Seldom does a contemporary art exhibit leave an aftertaste of joy. But this one does. It covers works on paper by David Weiss (1946 – 2012) from the early '60s through the early '80s, the majority were finished before he teamed up with fellow Swiss Peter Fischli in 1979. These drawings foreshadow the irreverence and whimsy that marked the Fischli/Weiss collaboration, which produced such masterpieces as the Rube Goldberg video The Way Things Go (1987). The over 50 pieces in the show cover a swath of subjects, genres, and techniques. Some reflect Weiss' wide-ranging travels during that time through London, Montreal, the East and West Coasts of the United States, Mexico, Morocco, and Italy. Many mix pop culture appropriation and hallucinogenic imagery, a tripped-out Situationist International sensibility reminiscent of Sigmar Polke's early work. There is also a tinge of melancholy, encapsulated in Untitled (Self-Portrait) (1979), which shows a cartoon Weiss with dark circles under his eyes, wreathed in cigarette smoke. Sweeping all in its wake is Weiss's delight in the fluidity of visual form.
Weltkarten/World Maps 1-14 (1980) is a series of graphite, ink, and watercolor sketches of the world's continents. There is no effort to try to separate countries. Sometimes Weiss fills in the negative space of the oceans, leaving the landmasses in the background. Is he making a statement about his earlier wanderings across the globe? The randomness of these maps, with their candy colors and goofy shapes, defies any attempt at interpretation, and instead points to the same deadpan humor that was a hallmark of Fischli/Weiss. That humor crops up time and again elsewhere in this show.
Just as Weiss ranged across space with humorous intent, he similarly ranged across time. I wish I was born a thousend years ago (1976) is a spare piece covered with ink that includes a few straight lines scratched into the black surface to represent pyramids, along with a few squiggles to suggest a rugged landscape. In the lower right corner is the plaintive title of the piece, in English, etched in block type. While not quite as sardonic as Polke's 1969 work Higher Powers Command: Paint the Upper Right Hand Corner Black!, it too is a send-up of art world pretension, particularly Minimalism and Earthworks. Also quoting Egyptian art, but sillier—in a good way—is Untitled (from Neocolor)(1978). On a small DIY scratch art board, Weiss superimposes the head Anubis (the Egyptian god) on that of the Disney character Goofy who is facing a crumpled version of Mickey Mouse, smoking a cigarette.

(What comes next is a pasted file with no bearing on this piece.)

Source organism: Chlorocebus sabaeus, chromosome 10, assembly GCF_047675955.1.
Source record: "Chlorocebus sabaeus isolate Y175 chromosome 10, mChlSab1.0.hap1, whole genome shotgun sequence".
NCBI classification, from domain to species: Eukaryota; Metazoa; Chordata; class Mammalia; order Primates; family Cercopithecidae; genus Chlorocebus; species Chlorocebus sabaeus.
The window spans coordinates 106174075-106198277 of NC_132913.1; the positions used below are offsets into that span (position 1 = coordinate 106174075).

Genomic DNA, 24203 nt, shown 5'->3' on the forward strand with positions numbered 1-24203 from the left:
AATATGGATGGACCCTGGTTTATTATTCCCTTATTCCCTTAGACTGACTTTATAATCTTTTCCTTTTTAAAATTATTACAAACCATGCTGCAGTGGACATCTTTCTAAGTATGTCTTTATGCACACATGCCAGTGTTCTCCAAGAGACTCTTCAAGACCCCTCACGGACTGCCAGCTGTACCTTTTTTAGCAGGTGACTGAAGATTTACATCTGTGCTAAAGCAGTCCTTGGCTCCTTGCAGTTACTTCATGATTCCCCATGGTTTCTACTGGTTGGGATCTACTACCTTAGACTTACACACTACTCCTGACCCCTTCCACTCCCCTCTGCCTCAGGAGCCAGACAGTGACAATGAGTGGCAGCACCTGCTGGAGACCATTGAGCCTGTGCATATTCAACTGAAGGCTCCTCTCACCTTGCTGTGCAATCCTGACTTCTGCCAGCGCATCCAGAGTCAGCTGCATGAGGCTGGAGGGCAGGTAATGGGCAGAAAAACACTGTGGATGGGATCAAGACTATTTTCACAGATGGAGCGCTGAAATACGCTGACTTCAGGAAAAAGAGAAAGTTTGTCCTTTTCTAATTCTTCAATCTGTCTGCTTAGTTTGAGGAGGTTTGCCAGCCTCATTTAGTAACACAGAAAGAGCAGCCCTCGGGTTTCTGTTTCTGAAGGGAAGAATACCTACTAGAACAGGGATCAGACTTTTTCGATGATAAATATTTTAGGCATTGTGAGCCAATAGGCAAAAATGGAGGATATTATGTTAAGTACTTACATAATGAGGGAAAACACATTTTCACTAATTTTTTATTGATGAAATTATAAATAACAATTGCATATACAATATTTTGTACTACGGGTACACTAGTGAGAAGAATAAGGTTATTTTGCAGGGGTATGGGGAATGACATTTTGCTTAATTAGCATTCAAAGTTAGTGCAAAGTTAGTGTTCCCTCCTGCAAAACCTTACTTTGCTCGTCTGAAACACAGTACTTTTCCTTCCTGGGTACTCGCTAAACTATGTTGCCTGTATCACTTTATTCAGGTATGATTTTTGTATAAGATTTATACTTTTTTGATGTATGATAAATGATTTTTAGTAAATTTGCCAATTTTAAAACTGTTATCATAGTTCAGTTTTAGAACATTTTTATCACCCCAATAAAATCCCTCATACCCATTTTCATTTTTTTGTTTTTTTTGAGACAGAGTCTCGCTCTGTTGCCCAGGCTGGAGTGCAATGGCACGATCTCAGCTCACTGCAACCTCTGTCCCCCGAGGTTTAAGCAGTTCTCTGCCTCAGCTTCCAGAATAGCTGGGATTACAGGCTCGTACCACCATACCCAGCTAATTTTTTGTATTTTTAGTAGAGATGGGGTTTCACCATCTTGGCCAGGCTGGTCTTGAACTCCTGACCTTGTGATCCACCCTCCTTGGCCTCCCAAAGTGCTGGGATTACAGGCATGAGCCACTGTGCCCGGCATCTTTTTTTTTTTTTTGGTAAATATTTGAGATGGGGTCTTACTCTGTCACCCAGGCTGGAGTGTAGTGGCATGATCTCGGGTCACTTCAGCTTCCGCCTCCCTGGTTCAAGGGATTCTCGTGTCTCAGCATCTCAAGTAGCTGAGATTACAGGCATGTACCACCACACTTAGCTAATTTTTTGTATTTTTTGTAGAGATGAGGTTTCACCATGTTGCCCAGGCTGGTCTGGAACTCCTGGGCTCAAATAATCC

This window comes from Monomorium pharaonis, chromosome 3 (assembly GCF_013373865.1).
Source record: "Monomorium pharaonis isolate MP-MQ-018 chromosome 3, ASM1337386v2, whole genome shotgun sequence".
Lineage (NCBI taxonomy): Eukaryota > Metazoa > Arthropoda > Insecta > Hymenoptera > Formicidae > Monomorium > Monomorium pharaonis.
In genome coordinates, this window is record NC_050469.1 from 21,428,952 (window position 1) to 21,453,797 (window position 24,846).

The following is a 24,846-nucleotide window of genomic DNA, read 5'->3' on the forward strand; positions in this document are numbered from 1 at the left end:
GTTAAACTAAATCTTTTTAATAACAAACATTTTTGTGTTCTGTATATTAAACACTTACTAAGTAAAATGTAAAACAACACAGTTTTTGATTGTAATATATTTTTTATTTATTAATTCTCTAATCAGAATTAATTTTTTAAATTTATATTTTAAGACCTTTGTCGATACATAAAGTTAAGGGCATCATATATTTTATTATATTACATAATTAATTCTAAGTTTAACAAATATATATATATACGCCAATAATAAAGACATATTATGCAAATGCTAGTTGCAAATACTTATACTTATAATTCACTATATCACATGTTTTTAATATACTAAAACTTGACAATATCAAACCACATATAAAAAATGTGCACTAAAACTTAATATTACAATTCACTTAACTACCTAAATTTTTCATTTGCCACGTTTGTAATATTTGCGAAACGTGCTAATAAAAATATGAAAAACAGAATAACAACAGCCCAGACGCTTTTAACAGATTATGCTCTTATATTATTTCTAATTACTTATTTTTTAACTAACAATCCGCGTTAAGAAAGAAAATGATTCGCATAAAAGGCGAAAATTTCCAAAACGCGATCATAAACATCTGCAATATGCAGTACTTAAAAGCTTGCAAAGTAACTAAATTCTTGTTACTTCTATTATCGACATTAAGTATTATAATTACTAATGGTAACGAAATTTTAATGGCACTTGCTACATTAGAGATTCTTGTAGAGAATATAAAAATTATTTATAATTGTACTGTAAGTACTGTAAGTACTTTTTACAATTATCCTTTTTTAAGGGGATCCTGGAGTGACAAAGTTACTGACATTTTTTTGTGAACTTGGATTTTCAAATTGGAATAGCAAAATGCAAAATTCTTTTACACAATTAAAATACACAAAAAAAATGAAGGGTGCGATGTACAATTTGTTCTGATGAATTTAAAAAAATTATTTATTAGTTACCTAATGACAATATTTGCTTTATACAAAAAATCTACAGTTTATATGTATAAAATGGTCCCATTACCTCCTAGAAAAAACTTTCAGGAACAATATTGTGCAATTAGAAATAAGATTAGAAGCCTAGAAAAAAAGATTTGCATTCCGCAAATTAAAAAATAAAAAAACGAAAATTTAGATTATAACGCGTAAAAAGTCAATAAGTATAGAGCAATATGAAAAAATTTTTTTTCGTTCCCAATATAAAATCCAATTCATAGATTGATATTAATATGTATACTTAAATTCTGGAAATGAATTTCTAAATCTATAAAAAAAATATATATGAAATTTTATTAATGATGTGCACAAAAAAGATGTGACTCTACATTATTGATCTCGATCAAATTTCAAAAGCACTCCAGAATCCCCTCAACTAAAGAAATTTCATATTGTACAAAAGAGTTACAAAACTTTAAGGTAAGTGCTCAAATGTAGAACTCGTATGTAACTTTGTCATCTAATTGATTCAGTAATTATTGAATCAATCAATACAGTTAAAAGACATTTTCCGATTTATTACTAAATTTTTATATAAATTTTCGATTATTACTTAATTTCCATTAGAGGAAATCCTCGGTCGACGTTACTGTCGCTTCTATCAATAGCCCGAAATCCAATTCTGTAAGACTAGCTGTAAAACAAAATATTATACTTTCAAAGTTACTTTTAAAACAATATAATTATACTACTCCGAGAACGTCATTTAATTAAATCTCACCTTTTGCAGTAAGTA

Another hilarious art history spoof with cigarettes, Untitled (Giacometti) (1978) is a watercolor, ink and graphite on paper of three of Giacometti's signature striding figures, pointed in different directions, two of them smoking. Weiss's propensity for playing both ends against the middlebrow also results in abstract works that come off like doodles but can be strikingly beautiful. Another of the Neocolor series, Untitled (1978), is a series of scratches of different widths and speeds. The prismatic lines vibrate against the black ground, creating a hypnotic rhythm.
Weiss excels when he skims between abstraction and figuration. Untitled 1-8 (from Frauen/Women) (1977) is a series of watercolors and inks on paper. Each image has a central figure that has a vaguely feminine silhouette, with variations on the degree to which it dissolves against the background. Weiss gets a number of effects with slashing lines of ink and color that suggest speed and motion, transforming the figure/ground relationship with each iteration. The very idea of serial transformations is clearly a core concern for Weiss because it comes up so often elsewhere in the show: the aforementioned world map series; Untitled 1-6 (1977) an ink-on-paper set of heads within heads, a riff on the young girl/old woman optical illusion; and several series called Untitled (from Wandlungen/Metamorphoses), one from 1975, the other three from 1978.
The Wandlungen series from 1975 shows Weiss at his most antic, with a sequence of truly Baroque changes. The first sheet begins with an earthworm that shifts into a two-headed dog, becoming through figure/ground swaps a pair of trees, an animal's paw, and finally toes on a foot. The changes get wilder, moving from a Jack Frost-looking character, through sperm, until finally arriving at an array of seascapes featuring battling sea monsters that culminates in a whirlpool. Just following the changes is great fun, and clearly Weiss was deriving a good deal of pleasure from the process. This series especially, but also many of the other works assembled, gives voice to a worldview that not only sees things in constant flux, but relishes the fact—the same worldview that animates The Way Things Go. The challenge of perpetual change is not for everyone. For Weiss, embracing it was the only way to live life to its fullest.